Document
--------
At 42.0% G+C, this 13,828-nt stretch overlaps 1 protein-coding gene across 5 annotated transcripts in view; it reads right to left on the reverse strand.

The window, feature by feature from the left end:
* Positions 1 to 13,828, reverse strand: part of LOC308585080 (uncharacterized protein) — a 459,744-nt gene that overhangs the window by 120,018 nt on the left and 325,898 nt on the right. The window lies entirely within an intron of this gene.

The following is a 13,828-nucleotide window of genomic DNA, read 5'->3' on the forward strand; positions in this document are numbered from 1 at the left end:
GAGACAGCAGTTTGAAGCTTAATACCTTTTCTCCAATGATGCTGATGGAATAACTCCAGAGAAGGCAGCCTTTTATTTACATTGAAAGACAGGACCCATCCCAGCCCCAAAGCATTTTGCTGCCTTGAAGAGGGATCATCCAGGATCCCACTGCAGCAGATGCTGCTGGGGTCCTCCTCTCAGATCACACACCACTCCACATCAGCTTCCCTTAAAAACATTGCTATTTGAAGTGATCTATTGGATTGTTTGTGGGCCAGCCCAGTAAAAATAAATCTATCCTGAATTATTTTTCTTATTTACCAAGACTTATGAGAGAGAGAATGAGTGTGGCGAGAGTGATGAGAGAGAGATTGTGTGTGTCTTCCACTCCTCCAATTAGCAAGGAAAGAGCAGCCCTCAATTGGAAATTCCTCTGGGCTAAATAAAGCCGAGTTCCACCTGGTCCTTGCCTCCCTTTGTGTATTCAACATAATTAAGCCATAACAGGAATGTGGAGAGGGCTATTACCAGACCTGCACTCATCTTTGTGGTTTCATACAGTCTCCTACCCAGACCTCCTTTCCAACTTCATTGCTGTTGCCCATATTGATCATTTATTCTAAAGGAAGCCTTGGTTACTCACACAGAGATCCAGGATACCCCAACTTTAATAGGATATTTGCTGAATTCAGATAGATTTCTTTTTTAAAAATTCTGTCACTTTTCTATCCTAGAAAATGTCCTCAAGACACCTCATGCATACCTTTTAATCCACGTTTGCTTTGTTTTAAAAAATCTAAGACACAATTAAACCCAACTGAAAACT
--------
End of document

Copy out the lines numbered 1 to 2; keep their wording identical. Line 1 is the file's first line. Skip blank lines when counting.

At 42.0% G+C, this 13,828-nt stretch overlaps 1 protein-coding gene across 5 annotated transcripts in view; it reads right to left on the reverse strand.

The window, feature by feature from the left end: